(AP) Neighbors in a subdivision of this small eastern Kansas community have spent weeks trying to catch whoever was stealing their Kansas City (Mo.) Star newspapers.
The bold burglar crept onto driveways while subscribers slept, grabbed a paper, then turned tail and ran.
The case was finally solved this weekend when Steve Thompson caught the culprit red-handed, or maybe red-pawed.
A red fox had been grabbing newspapers and taking them to a hollow behind the subdivision, Thompson said. The Ottawa dentist tracked the furry felon to a large pile of newspapers near its den.
“We always thought it was an early morning jogger,” said Lionel Sutton, another subdivision resident who had his paper stolen.
The newspaper carrier even staked out the neighborhood to catch the canny criminal, Sutton said.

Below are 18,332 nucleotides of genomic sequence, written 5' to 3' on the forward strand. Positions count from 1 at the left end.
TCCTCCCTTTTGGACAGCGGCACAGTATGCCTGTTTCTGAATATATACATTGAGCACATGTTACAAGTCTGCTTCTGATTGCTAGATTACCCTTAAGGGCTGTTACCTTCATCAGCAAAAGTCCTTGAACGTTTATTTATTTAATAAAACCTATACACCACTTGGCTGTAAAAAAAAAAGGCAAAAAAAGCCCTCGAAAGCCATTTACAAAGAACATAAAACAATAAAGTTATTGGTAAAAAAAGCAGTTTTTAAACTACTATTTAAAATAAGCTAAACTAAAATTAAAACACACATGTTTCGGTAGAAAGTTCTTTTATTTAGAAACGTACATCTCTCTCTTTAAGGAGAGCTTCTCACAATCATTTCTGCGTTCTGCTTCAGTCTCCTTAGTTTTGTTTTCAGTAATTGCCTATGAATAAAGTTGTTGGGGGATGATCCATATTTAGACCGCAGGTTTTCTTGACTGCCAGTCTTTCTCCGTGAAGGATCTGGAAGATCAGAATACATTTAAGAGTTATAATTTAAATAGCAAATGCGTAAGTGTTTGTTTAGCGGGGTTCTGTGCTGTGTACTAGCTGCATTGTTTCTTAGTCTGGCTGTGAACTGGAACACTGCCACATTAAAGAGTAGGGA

Aaron Scheve, a Kansas Wildlife and Parks ranger for the area, said such behavior is unusual, but not out of the ordinary. He said the fox probably used the papers to insulate its den.
Scheve said red foxes have prospered in urban areas and find easy pickings in discarded food, trash and rodents.
“There are probably more foxes in urban areas than in rural areas now,” he said. “They’ve become very adapted to the city.”